14                sum1 -= nums[left1]
15                left1 += 1
16
17            # Decrease sum2 until it's just less than goal by moving left2 pointer right
18            while left2 <= idx and sum2 >= goal:
19                sum2 -= nums[left2]
20                left2 += 1
21
22            # Add the number of new subarrays found to the total
23            total_subarrays += left2 - left1
24
25            # Move to the next element
26            idx += 1
27
28        return total_subarrays
29
1class Solution {
2    // Method to count the number of subarrays with a sum equal to the given goal.
3    public int numSubarraysWithSum(int[] nums, int goal) {
4        int left1 = 0, left2 = 0, sum1 = 0, sum2 = 0, right = 0, result = 0;
5        int n = nums.length;
6      
7        // Iterate over the elements of the array using 'right' as the right end of the subarray.
8        while (right < n) {
9            // Increase sums by the current element.
10            sum1 += nums[right];
11            sum2 += nums[right];
12          
13            // Shrink the window from the left (left1) until the sum (sum1) is not greater than the goal.
14            while (left1 <= right && sum1 > goal) {
15                sum1 -= nums[left1++];
16            }
17          
18            // Shrink the window from the left (left2) until the sum (sum2) is not greater than or equal to the goal.
19            while (left2 <= right && sum2 >= goal) {
20                sum2 -= nums[left2++];
21            }
22          
23            // The window between left2 and left1 contains all the starting points for subarrays ending at 'right'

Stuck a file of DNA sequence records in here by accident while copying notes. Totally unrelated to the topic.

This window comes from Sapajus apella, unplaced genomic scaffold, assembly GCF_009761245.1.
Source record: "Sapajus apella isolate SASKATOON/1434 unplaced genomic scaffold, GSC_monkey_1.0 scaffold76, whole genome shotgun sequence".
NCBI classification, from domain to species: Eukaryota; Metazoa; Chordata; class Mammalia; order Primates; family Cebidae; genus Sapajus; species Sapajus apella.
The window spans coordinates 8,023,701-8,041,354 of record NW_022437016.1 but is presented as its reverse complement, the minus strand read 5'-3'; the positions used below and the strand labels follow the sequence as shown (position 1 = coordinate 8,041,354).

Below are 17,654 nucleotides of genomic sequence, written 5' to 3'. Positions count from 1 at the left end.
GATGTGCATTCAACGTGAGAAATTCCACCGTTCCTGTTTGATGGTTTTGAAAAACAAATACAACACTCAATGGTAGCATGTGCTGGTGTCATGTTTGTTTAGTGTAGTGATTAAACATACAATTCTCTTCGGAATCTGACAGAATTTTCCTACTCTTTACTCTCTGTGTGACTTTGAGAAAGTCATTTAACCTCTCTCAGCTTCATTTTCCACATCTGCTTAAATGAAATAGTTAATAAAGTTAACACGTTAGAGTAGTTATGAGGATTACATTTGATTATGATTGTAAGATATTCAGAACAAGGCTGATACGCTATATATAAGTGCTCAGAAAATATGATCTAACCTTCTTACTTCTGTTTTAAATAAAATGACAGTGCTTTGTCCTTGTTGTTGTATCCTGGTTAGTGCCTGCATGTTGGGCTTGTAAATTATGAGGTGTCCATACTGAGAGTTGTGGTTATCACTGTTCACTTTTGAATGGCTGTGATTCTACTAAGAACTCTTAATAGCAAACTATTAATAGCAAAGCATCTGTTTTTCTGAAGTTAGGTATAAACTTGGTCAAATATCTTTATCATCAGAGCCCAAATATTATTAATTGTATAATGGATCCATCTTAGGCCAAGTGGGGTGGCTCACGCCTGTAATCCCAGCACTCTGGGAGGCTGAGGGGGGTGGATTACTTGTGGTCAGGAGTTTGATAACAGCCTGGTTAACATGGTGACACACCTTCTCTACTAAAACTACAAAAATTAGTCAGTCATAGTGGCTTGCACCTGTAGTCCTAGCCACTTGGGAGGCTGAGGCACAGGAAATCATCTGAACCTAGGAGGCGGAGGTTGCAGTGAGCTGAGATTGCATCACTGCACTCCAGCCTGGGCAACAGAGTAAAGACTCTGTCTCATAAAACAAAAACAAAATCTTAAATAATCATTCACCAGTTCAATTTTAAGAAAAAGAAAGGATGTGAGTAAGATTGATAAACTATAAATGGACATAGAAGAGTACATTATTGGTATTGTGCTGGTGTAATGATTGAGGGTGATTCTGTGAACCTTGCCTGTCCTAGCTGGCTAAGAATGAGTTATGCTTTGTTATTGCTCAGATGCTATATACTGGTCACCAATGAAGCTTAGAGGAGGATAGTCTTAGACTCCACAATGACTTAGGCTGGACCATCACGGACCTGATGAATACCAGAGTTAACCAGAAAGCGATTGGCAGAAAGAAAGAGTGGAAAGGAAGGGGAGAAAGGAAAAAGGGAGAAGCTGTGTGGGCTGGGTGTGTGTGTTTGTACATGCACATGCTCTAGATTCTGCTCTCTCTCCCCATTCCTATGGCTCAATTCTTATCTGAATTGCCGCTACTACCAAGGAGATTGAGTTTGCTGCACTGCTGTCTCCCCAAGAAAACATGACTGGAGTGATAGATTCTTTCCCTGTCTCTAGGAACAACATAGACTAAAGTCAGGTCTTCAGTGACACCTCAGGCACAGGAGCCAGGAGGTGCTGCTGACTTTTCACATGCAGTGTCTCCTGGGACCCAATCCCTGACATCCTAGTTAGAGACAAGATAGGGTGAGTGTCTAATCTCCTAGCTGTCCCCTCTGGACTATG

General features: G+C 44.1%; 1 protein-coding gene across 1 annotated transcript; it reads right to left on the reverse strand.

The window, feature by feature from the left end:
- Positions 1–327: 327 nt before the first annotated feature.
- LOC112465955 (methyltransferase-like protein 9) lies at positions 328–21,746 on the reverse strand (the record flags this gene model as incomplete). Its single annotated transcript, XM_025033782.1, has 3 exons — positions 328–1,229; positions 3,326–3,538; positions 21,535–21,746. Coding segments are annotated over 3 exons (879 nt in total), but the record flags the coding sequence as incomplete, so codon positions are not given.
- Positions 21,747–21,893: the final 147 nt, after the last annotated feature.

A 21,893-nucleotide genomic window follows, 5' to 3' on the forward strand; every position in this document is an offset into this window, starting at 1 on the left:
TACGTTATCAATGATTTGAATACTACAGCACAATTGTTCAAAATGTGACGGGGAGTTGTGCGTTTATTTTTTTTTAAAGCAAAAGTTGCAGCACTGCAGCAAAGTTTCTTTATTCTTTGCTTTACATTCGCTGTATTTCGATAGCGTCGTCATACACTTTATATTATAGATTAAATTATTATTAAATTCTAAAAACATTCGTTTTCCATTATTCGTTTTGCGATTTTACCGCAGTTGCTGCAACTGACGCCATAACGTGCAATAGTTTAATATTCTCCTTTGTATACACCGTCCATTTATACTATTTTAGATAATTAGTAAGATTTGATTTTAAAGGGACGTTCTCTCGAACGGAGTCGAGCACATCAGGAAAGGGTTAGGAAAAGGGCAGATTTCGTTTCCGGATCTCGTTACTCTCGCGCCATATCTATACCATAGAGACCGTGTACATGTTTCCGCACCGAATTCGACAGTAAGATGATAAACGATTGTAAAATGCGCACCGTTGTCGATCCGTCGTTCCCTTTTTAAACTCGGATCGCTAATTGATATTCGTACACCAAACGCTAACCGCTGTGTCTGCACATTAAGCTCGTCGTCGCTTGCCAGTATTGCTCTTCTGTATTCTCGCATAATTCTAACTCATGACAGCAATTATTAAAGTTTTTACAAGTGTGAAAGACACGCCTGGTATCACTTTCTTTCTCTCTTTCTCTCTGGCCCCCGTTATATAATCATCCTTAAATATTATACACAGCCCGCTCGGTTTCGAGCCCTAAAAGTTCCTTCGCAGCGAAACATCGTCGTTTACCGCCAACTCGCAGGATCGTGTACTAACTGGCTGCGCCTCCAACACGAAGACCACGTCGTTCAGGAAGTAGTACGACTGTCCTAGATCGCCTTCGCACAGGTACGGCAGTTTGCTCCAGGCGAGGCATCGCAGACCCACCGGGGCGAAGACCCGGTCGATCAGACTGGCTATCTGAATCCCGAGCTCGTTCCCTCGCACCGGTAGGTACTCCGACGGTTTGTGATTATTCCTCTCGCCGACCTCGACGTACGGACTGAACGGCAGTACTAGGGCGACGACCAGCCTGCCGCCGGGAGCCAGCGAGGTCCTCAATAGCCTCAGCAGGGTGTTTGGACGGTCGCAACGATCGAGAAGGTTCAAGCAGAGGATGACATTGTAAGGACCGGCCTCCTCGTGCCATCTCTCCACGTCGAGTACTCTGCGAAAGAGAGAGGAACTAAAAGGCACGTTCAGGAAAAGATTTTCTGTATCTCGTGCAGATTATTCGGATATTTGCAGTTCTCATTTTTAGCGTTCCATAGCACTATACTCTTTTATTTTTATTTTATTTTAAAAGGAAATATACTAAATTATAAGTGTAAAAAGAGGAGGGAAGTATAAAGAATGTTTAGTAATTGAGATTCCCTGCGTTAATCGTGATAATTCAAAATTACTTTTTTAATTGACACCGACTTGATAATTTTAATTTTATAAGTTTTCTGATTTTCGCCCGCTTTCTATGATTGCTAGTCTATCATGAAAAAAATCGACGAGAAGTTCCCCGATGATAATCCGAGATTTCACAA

24            // with sums that are exactly equal to the goal.
25            result += left2 - left1;
26          
27            // Move to the next element.
28            ++right;
29        }
30      
31        // Return total count of subarrays with a sum equal to the goal.
32        return result;
33    }
34}
35
1class Solution {
2public:
3    int numSubarraysWithSum(vector<int>& nums, int goal) {
4        int startIndexForStrictlyGreater = 0; // Start index for subarrays with sum strictly greater than goal
5        int startIndexForAtLeastGoal = 0; // Start index for subarrays with sum at least as much as goal
6        int sumForStrictlyGreater = 0; // Current sum for the subarrays which is strictly greater than goal
7        int sumForAtLeastGoal = 0; // Current sum for the subarrays which is at least as much as goal
8        int endIndex = 0; // Current end index of the subarray
9        int countSubarrays = 0; // Count of subarrays with sum exactly equals to goal
10        int numSize = nums.size(); // Size of the input array
11      
12        // Iterate over each element in nums to find subarrays with sum equal to goal
13        while (endIndex < numSize) {
14            sumForStrictlyGreater += nums[endIndex]; // Increment sum by current element for strictly greater sum
15            sumForAtLeastGoal += nums[endIndex]; // Increment sum by current element for at least goal sum
16          
17            // Move startIndexForStrictlyGreater till the sum is strictly greater than the goal
18            while (startIndexForStrictlyGreater <= endIndex && sumForStrictlyGreater > goal) {
19                sumForStrictlyGreater -= nums[startIndexForStrictlyGreater++];
20            }
21          
22            // Move startIndexForAtLeastGoal till the sum is at least as much as the goal